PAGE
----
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What is the royal line of succession? How the Queen’s death has changed who is next in line to the throne



Tributes have been paid from around the world following the death of the Queen at the age of 96.

Her passing marks the end of an era and has wide implications for the rest of the Royal Family. The Queen’s death means all royals will move up the line of succession, starting with Charles, who as the Queen’s eldest son, is now King.

His eldest son, Prince William, will become the new heir apparent to the throne and as such is expected to take on the title of Prince of Wales. He is also now to be known as the Duke of Cornwall and Cambridge, while Kate is now the Duchess of Cornwall and Cambridge. He is also likely to adopt new responsibilities as next-in-line to the throne.

So what is the royal line of succession? Here, ilooks at how the order is determined and in which way the passing of the Queen alters it.

What is the line of succession?

The line of succession is the order in which members of the Royal Family will take the throne.

The crown traditionally passes to the eldest child of the monarch, meaning that Charles is King and Prince William, as his eldest son, is the new heir to the throne.

The title ‘Prince of Wales’ is traditionally granted to the son or grandson who is the heir apparent to the throne.

Prince William is expected to be followed as sovereign by his eldest child, Prince George.

The rules and history of the line

The line of succession isn’t just dependent on birth. Parliament can regulate the line and is able to intervene in the case of misgovernment.

This precedent is a longstanding one. In 1688, King James II fled the country and Parliament decided that the throne should not be given to his young son, but instead to his daughter Mary and her husband, William of Orange, to rule jointly.

The throne was traditionally handed down to the eldest son in the family; even if there was an older daughter.

But in 2011, Commonwealth leaders agreed to change succession laws, which would result in sons and daughters of any future monarch having an equal right to the throne. The leaders of the 16 Commonwealth countries where the Queen is head of state unanimously approved the changes at a summit in Perth, Australia.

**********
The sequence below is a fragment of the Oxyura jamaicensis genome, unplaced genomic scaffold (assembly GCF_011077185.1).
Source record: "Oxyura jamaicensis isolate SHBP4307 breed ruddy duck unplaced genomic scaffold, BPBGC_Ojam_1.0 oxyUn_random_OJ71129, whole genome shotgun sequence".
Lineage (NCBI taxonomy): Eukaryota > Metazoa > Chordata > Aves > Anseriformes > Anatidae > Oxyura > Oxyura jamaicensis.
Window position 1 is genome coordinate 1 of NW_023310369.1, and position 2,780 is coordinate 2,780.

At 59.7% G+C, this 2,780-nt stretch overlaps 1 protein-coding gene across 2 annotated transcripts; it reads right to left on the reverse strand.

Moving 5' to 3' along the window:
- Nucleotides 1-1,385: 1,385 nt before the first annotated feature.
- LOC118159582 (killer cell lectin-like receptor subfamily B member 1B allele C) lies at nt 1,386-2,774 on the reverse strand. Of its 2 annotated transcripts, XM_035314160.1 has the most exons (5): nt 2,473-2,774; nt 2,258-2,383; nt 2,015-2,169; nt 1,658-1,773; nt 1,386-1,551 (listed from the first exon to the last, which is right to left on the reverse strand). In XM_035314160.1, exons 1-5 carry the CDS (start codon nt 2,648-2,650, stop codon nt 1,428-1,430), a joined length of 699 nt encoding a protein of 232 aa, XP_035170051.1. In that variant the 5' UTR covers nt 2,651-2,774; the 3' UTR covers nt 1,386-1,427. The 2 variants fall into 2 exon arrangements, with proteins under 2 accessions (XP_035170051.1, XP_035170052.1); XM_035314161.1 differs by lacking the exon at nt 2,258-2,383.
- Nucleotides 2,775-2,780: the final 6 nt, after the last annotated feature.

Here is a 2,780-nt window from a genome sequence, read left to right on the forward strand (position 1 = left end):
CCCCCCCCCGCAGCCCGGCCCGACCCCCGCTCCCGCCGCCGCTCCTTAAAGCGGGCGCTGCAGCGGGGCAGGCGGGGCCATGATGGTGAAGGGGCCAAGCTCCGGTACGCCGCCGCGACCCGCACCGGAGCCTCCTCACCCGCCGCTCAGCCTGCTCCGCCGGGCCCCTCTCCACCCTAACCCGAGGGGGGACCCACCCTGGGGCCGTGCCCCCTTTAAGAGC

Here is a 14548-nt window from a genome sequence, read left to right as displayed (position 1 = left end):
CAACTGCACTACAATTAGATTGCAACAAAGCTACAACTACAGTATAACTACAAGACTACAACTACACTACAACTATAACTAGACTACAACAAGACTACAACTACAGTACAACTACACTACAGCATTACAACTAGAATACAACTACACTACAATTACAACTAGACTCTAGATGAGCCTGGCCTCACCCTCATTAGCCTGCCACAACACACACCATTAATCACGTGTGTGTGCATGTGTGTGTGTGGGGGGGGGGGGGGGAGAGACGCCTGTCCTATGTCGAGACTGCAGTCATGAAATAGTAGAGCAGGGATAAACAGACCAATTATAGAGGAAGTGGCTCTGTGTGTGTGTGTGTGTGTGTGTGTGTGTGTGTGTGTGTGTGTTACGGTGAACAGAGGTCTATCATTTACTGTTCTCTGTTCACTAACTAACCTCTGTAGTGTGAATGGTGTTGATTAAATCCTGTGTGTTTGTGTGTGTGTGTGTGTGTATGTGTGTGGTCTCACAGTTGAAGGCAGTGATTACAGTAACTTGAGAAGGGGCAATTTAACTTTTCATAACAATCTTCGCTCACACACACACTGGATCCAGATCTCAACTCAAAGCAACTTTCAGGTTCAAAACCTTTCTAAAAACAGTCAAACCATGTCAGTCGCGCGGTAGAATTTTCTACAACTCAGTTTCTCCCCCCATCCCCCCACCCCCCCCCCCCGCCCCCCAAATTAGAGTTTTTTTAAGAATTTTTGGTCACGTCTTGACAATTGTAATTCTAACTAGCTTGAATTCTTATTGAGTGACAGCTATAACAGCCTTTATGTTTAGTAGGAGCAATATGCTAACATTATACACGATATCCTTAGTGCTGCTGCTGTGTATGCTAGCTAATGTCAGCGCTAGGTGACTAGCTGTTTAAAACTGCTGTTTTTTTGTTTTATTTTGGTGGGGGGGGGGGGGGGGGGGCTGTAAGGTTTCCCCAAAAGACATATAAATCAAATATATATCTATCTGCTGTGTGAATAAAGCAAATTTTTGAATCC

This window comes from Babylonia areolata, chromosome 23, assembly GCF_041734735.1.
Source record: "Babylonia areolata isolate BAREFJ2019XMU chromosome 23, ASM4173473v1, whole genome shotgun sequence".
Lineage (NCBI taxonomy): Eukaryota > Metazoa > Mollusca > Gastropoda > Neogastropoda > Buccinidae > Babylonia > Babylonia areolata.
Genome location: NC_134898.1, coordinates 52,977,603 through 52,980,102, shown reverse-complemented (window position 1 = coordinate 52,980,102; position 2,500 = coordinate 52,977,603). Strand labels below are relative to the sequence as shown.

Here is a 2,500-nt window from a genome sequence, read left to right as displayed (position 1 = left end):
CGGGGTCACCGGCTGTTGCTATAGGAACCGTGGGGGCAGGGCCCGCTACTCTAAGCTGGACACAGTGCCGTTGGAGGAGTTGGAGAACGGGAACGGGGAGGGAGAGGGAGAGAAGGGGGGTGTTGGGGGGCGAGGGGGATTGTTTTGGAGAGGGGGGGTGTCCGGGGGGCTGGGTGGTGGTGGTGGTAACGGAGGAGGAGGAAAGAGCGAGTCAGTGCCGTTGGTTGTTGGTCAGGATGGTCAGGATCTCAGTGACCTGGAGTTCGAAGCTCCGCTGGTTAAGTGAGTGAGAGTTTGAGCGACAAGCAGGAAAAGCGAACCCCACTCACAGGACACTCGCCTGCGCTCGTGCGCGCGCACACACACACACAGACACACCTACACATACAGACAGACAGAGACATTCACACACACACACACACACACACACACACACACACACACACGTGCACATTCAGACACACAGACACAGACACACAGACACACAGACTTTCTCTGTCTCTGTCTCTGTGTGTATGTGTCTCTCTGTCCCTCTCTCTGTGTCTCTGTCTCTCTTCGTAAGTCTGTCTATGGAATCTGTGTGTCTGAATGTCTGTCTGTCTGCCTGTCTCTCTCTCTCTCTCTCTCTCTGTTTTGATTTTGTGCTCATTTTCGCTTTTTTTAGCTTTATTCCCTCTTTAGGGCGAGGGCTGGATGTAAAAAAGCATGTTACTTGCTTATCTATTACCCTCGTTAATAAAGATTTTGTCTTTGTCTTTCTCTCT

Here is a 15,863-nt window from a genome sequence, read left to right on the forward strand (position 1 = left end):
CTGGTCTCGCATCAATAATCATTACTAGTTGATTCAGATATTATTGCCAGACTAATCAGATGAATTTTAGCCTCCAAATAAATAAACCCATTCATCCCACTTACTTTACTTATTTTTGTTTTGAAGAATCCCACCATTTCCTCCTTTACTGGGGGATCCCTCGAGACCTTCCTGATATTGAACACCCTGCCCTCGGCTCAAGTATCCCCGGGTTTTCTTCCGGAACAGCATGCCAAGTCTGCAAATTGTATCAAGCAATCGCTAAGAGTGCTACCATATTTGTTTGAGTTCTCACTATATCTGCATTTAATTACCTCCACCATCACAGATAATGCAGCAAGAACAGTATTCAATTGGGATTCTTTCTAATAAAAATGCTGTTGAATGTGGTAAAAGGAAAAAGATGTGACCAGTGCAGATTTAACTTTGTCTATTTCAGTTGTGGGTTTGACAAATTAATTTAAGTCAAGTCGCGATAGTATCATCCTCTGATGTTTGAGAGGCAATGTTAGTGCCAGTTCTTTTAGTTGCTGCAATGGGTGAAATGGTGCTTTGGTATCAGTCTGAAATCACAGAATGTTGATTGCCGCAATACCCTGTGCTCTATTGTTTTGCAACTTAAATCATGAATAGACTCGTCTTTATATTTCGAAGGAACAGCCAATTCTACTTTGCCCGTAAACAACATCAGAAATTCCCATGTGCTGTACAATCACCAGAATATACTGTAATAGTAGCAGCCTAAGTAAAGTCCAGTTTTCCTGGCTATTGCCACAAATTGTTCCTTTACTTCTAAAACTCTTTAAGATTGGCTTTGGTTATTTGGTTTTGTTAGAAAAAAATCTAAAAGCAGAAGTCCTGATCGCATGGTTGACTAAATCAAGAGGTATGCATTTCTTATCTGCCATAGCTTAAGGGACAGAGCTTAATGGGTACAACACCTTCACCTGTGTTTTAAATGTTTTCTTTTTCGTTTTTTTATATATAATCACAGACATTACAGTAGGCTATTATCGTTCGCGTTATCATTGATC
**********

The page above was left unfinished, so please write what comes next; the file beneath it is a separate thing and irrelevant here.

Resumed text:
As a result, in 2013, the Succession to the Crown Act was brought in so that younger sons could no longer displace an elder daughter in the line of succession. It applies to all those born after 28 October 2011.

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In practice, this meant that the Duke and Duchess of Cambridge’s daughter, Princess Charlotte, did not lose her place in the line of succession upon the birth of her younger brother, Prince Louis, in 2018.

She was the first female royal in history to whom the law applied. It means that she is now third in line to the throne, behind her eldest brother, Prince George.

The 2013 Act also overruled a law that those who married Roman Catholics were disqualified from the line of succession.

The new line of succession

Now Charles is King, his eldest son, Prince William, is next in line to the throne.

The new line of succession is:

1) Prince William, Duke of Cornwall and Cambridge

2) William’s eldest son, Prince George

If Prince George has children, they will overtake his siblings in the line of succession. Because he is only nine years old, he is followed by younger sister, Princess Charlotte, and then his younger brother, Prince Louis.

3) William’s second child, Princess Charlotte

4) William’s youngest child, Prince Louis

Despite having stepped away from formal royal duties, Prince Harry is still in the line of succession. In the unlikely event that Prince William’s children are unwilling or unable to take the throne, the Duke of Sussex would become heir.

If Prince Harry were to become King, his eldest child, Archie, would inherit the crown. If Archie was unable or unwilling to, it would fall to his younger sister, Lilibet.

5) Prince Harry, The Duke of Sussex

6) Archie Mountbatten-Windsor

7) Lilibet Mountbatten-Windsor

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Because the two Dukes are the only sons of Charles, if Prince Harry and his family did not want to take the throne, the crown would be handed to the Duke of York – Prince Andrew.

In this unlikely event, Prince Andrew’s eldest daughter, Princess Beatrice, would follow as sovereign, and her eldest child, Sienna Mapelli Mozzi, born last year, would follow her.

8) Prince Andrew, the Duke of York

9) Princess Beatrice

10) Sienna Mapelli Mozzi

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